9. The Committee is responsible for the publication in volume form of Statutory Instruments and of the Indexes thereto. No revised edition of Statutory Rules and Orders has been published since 1904, and the Committee decided that a new edition of this work should be published as soon as possible. Accordingly, preparation of the third edition of "Statutory Rules and Orders and Statutory Instruments Revised" has begun, and the complete set will comprise about 28 volumes. As the Statutory Rules and Orders and Statutory Instruments comprised in this work are arranged in order of subject matter, and not in chronological order, it is not necessary that all the volumes should be published simultaneously. It is expected that the first volume will be published early in 1950 and that subsequent volumes will be published at intervals of a month or two, and it is hoped that the whole edition will be completed during the next two years.

10. In the past, great difficulty has been experienced in producing the annual volumes of Statutory Rules and Orders and Statutory Instruments within a reasonable period after the close of the year to which the volumes relate. Endeavours are being made to effect certain alterations in the lay-out of the annual volumes of Statutory Instruments with a view to facilitating printing and consequently earlier publication.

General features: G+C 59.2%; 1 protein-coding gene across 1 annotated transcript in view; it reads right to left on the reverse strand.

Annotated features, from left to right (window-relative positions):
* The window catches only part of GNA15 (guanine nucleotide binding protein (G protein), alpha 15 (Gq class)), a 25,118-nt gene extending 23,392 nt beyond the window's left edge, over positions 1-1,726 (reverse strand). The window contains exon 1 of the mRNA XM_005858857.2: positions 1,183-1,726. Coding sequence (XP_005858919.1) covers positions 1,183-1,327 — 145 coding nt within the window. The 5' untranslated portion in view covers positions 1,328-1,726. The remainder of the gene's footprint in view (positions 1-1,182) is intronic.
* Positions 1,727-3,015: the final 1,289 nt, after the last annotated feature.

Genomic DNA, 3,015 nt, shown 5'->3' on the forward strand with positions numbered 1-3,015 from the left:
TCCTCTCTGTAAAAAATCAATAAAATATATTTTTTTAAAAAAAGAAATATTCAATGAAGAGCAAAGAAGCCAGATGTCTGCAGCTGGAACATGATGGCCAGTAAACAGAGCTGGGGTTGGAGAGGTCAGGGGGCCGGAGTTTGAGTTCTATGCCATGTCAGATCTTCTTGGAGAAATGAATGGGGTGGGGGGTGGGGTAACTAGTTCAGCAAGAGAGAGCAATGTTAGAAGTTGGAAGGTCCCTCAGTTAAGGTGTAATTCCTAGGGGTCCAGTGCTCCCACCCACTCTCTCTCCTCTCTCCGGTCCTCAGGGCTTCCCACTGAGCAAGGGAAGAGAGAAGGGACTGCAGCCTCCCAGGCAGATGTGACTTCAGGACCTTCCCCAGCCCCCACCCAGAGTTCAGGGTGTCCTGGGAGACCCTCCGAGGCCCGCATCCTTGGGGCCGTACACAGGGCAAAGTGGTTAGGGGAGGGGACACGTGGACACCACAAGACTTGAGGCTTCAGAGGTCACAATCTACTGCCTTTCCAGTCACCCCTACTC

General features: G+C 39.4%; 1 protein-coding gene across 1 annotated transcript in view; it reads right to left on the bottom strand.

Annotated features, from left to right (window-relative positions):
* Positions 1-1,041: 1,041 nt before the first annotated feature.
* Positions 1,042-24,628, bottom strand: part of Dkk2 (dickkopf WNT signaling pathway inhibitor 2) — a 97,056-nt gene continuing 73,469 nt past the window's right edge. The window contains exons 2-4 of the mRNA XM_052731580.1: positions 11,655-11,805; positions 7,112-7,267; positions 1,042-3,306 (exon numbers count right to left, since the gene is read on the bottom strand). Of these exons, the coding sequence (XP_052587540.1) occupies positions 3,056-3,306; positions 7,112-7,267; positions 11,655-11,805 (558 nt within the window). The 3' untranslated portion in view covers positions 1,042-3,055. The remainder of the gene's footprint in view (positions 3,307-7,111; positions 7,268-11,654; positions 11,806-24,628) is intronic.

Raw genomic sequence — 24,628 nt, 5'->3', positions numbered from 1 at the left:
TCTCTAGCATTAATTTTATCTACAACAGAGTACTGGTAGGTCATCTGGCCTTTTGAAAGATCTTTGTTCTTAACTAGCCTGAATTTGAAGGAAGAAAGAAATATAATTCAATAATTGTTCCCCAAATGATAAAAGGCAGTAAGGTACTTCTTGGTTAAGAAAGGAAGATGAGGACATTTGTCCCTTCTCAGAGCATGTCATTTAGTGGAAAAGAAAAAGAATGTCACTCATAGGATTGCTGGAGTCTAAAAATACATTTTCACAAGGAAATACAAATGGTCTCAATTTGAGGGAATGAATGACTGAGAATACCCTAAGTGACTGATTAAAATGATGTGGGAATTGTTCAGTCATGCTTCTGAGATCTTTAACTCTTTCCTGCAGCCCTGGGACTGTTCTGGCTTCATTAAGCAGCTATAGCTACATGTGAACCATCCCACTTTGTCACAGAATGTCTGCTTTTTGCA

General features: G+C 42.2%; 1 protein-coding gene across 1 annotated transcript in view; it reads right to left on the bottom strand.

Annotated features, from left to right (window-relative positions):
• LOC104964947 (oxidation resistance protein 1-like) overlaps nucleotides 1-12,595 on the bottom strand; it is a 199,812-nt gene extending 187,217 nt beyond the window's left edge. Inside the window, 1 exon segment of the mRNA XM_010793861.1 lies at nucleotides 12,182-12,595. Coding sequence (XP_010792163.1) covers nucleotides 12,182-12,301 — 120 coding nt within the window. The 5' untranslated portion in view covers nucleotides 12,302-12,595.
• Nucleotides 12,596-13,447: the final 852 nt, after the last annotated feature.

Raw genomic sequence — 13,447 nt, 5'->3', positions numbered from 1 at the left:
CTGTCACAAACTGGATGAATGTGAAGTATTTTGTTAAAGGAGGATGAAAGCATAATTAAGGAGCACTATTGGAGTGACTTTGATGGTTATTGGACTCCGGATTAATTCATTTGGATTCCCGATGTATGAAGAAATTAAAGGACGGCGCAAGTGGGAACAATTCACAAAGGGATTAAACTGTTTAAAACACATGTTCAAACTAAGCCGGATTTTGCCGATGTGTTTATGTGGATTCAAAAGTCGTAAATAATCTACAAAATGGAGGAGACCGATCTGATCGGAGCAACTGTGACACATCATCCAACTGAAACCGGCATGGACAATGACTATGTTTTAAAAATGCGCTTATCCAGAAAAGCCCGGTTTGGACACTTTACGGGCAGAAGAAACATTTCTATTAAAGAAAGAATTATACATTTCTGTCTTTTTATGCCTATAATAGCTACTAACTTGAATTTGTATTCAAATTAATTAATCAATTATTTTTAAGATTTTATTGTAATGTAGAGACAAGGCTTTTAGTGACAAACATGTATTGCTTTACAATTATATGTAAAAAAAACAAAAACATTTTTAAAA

11. The Index to Statutory Rules and Orders was normally a triennial publication, but this work had to be suspended during the war, with the result that in 1947 there was no index covering a period later than the year 1939. In March, 1948, the sixteenth edition, covering the period up to the year 1946, was published, and another edition is in preparation.

12. The Committee is also responsible for the publication of an annual Index of Local Acts. That for 1947 was published in May, 1948, and that for 1948 was published in May, 1949. When the Committee was reconstituted in 1947, no edition of a consolidated Index to the Local Acts had been published since 1900. A new consolidated Index is now in course of being printed and it is expected to be published next month.

13. The position with regard to Statutory Publications may therefore be summarised by saying that, during the period 1947 to 1949 three large enterprises have been undertaken; namely, the production of the third edition of "Statutes Revised," of the third edition of "Statutory Rules and Orders and Statutory Instruments Revised," and of the second edition of "Consolidated Index to the Local Acts," and that with respect to other publications appreciable progress has been made in reducing the arrears which inevitably accumulated during the war.